Sometimes it’s valuable to go back and question some of our most basic assumptions about marketing. There are numerous definitions of a brand, probably the most useful one loosely described as “the collection of perceptions and beliefs a customer has about a company’s products and services”. The standard practice to create a brand is the notion that a brand must be consistent at all times.

At the risk of sounding like a high school debating captain, I will start with the dictionary definition of the word consistent:

kənˈsɪst(ə)nt/
adjective
1. acting or done in the same way over time, especially so as to be fair or accurate. "the parents are being consistent and firm in their reactions"
2. (of an argument or set of ideas) not containing any logical contradictions. "a consistent explanation"

I should point out that this definition comes from Google (if I quoted the Oxford English Dictionary I would be showing my age!).

The duality of the definition is revealing.

If you are Type 1 consistent (in other words you always act the same way) it’s almost impossible to claim that you are relevant to a wide audience with differing needs. The classic brand guideline (our colour is always X, the logo always goes in spot Y, and all messages must ladder up to Z) is the output of this notion of consistency. This explains why so few of them are followed to the letter. It begs the question then, why are they even created?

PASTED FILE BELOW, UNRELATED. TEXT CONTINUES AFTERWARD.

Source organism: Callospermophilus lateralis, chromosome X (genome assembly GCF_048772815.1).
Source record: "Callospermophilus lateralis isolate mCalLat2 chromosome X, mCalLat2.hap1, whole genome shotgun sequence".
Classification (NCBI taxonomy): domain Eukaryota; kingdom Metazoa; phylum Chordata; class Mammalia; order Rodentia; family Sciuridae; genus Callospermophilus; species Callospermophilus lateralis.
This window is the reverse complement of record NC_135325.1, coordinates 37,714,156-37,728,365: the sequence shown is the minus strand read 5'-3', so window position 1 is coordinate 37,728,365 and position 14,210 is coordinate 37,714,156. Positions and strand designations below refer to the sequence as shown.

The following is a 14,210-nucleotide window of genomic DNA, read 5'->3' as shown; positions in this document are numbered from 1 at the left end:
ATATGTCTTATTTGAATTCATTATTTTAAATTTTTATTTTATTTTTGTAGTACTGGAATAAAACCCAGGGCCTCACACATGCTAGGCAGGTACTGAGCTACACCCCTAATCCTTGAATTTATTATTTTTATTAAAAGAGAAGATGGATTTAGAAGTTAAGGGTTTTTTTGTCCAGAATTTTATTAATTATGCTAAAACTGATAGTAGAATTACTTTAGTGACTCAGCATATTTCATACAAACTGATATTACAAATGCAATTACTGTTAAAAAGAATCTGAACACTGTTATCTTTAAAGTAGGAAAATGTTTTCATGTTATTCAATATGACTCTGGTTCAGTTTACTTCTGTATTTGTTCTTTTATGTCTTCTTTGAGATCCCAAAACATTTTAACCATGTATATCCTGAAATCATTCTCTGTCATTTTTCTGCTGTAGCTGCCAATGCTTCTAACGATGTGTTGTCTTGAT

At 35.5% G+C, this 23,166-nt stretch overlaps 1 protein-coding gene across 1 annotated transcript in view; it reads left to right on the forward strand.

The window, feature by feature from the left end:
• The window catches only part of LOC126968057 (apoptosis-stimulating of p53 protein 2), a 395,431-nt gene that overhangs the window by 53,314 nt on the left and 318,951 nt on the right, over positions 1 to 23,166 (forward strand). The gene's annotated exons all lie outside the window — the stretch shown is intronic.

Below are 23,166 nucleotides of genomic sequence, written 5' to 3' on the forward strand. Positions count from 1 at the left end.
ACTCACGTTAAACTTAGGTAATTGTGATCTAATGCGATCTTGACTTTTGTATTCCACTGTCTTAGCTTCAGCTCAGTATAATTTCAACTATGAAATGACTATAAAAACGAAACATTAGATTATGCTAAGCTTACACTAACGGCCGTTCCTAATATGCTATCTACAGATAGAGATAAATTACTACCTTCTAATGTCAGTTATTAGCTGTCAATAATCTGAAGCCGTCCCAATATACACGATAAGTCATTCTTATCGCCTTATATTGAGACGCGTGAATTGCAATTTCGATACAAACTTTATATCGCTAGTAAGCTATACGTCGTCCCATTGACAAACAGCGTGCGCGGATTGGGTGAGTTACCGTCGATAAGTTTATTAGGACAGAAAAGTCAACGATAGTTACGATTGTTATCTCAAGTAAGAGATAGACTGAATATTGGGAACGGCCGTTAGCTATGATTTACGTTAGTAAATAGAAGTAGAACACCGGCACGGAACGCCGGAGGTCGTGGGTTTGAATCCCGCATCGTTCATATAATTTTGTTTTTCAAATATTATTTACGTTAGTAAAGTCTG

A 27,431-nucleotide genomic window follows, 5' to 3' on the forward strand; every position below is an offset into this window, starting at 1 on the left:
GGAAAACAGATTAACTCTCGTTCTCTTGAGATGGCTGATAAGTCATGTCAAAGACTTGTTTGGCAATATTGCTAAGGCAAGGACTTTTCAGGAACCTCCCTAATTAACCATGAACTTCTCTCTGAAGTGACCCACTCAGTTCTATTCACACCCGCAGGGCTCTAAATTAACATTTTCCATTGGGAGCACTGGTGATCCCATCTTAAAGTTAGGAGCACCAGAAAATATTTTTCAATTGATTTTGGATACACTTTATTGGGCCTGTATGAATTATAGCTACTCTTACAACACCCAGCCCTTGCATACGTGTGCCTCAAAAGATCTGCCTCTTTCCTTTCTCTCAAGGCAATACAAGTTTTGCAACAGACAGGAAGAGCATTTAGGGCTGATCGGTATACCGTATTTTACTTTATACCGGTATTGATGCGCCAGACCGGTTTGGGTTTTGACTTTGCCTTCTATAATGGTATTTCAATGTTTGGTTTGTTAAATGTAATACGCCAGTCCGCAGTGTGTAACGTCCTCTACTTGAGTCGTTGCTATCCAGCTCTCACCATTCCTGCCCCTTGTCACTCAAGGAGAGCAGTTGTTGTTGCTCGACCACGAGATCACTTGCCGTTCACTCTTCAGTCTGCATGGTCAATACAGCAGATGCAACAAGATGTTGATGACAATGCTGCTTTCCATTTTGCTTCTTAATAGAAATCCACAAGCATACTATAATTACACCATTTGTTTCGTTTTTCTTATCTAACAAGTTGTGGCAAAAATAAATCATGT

Type 2 consistent however is a lot more flexible. It lowers the bar of “same action” to a set of actions that can be different, so long as they do not contradict one another.

This is not an academic argument, because the practice of Type 1 vs Type 2 consistency can have a dramatic impact on how you manage your brand. Monitoring for a contradiction is far more subjective than monitoring for the absolute sameness of one action to another, so too often we opt for the latter.  In the process we sacrifice relevance to the customer we are trying to reach.

Maybe a better word than “consistent” is “recognisable”. If you are “recognisable and relevant” surely that’s the ultimate win - delivering both real and lasting impact? 

So go on, live a little. Be a Type 2. Or you could choose to abandon the word all together!

Things to think about:

  • Are you using your brand as a springboard or a straight-jacket?
  • When you look for consistency in your marketing, are you looking for sameness or lack of contradiction?
  • Have you looked at your brand from the points of view of your different customer segments?
  • Have you defined a set of behaviours that logically fit together rather than try and do the same thing over and over?